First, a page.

The University of Maine System has launched a comprehensive review of academic programs on all seven campuses, a huge undertaking that has the potential to significantly reshape Maine’s public higher education system.

Spurred by years of deep cuts and multimillion-dollar budget gaps, the board of trustees ordered the review last spring as part of a five-year strategic plan.

“Many people have said, ‘Why didn’t you do this five years ago, 10 years ago?’ ” said University of Maine at Farmington President Kathryn Foster, who is heading up the review project and was at the University of Southern Maine in Portland on Friday to describe it to the campus community.

“The truth is, we can’t unring that bell of history. We have never done this systematic process.”

The review has three specific goals, Foster said: to increase program quality, expand access to the system’s resources to the largest number of students, and to do it in a way that either cuts costs or increases revenues.

“Speaking as a trustee, I don’t think anything the system is doing is as important as this work,” said Kurt Adams, one of three trustees at Friday’s meeting.

The first academic areas under review are degree programs offered in: business (at the seven campuses), criminal justice/criminology (four campuses), education (six campuses), engineering (two campuses), history (four campuses), languages (three campuses), marine sciences (two campuses), nursing (four campuses) and recreation/tourism (five campuses).

Each one of these areas will have a “subteam” – made up largely of faculty in that discipline – which will come up with a recommendation. Faculty, students and other campus leaders were urged to volunteer for the review teams in areas that interested them.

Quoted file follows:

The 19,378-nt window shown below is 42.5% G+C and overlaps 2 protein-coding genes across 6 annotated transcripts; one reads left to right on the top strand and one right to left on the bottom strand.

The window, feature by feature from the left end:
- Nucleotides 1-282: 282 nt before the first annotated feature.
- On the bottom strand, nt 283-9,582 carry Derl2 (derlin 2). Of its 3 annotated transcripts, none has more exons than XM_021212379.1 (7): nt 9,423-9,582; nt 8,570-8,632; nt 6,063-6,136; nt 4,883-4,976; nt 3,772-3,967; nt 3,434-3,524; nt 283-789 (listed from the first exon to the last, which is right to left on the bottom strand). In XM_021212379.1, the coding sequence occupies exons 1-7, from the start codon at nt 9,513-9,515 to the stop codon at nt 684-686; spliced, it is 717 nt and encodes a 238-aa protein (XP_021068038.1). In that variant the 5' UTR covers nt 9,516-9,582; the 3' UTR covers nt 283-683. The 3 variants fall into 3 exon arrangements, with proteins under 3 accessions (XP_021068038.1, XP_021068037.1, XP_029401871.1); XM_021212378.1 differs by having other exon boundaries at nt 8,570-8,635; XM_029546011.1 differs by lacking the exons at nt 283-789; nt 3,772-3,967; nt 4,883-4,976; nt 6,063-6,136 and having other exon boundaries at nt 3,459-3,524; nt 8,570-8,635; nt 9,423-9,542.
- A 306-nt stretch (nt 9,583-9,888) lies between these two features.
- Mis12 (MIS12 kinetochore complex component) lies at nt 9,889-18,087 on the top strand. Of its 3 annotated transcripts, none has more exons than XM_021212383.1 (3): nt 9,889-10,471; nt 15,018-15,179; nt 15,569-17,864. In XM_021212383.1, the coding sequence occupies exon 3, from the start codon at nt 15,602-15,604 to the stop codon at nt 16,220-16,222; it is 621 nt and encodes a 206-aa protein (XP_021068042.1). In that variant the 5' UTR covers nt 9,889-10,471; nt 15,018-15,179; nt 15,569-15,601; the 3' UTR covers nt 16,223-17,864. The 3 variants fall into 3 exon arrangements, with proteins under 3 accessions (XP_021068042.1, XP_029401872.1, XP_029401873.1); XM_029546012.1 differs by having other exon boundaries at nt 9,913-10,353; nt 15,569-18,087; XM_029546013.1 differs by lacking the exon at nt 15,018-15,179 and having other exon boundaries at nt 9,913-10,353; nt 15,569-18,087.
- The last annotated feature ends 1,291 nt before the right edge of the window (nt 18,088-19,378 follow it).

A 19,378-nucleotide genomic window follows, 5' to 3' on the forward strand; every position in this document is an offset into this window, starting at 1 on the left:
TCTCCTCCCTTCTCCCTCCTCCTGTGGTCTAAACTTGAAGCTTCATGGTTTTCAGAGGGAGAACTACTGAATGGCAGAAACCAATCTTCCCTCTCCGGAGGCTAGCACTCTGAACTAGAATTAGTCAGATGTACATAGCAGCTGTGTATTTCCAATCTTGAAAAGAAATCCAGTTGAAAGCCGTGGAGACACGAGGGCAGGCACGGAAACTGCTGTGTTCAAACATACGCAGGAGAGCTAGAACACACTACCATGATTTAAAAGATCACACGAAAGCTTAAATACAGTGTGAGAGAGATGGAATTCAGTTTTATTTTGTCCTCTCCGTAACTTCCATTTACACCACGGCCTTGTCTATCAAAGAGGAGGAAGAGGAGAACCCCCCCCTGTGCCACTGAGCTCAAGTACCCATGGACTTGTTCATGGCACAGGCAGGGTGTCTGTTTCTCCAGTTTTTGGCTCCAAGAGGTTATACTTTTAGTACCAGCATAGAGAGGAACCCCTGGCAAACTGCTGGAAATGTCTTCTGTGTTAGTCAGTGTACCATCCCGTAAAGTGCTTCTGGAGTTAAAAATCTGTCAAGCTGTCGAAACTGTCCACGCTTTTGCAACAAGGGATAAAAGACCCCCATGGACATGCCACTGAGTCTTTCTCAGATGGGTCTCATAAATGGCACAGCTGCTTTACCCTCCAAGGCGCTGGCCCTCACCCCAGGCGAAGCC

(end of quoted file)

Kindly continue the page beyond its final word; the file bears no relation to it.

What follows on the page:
Additional academic programs will be reviewed in the future, until all programs are eventually examined.

USM associate professor Gary Johnson said Foster and others needed to do a better job of inviting faculty to join the subteams, saying there have been suspicion and rumors about the effort that suggest it is just a way to identify programs for elimination. The trustees have eliminated five academic programs at USM in the last two months, and campus officials eliminated 50 faculty positions.

Adams, a trustee, acknowledged the tensions with faculty, and said he was “deeply conflicted” during the votes to eliminate the five programs.

“One would think that this work should be done first,” he said, referring to the systemwide academic review process. But the immediate budget crisis forced those program eliminations, he said, adding that he hoped the process now underway would “move very quickly.”

“I see this as a way to save and enhance programs, not eliminate them,” Adams said. “What’s exciting to (the trustees) about this process is that there are ways to make the system better.”

Foster agreed, saying the process could bolster a weak academic program at one campus – which by itself might be in danger of being eliminated – by sharing resources and faculty with another campus that has a more robust program.

The idea, Foster said, is “to take advantage of the resources already in the system.”

“What we have now is seven different universities, largely developing curriculum on their own,” she said. By synchronizing academic offerings, more students would have wider access to a higher-quality product.

When asked how the review process might save money, she sounded a cautionary note.

Departments could save payroll costs by sharing faculty or free up teaching time by sharing a department chairman across multiple campuses, Foster suggested. But options would vary by discipline, and reviews of similar collaborations at other state systems showed mixed results. There would also likely be technology startup costs to collaboration in Maine, such as outfitting some classrooms so students at other campuses could participate on a video feed. Identifying the costs, and potential cost savings, was part of the process, Foster said

The subteam members will be identified by Nov. 21, and each group has until May to produce a report with its recommendations.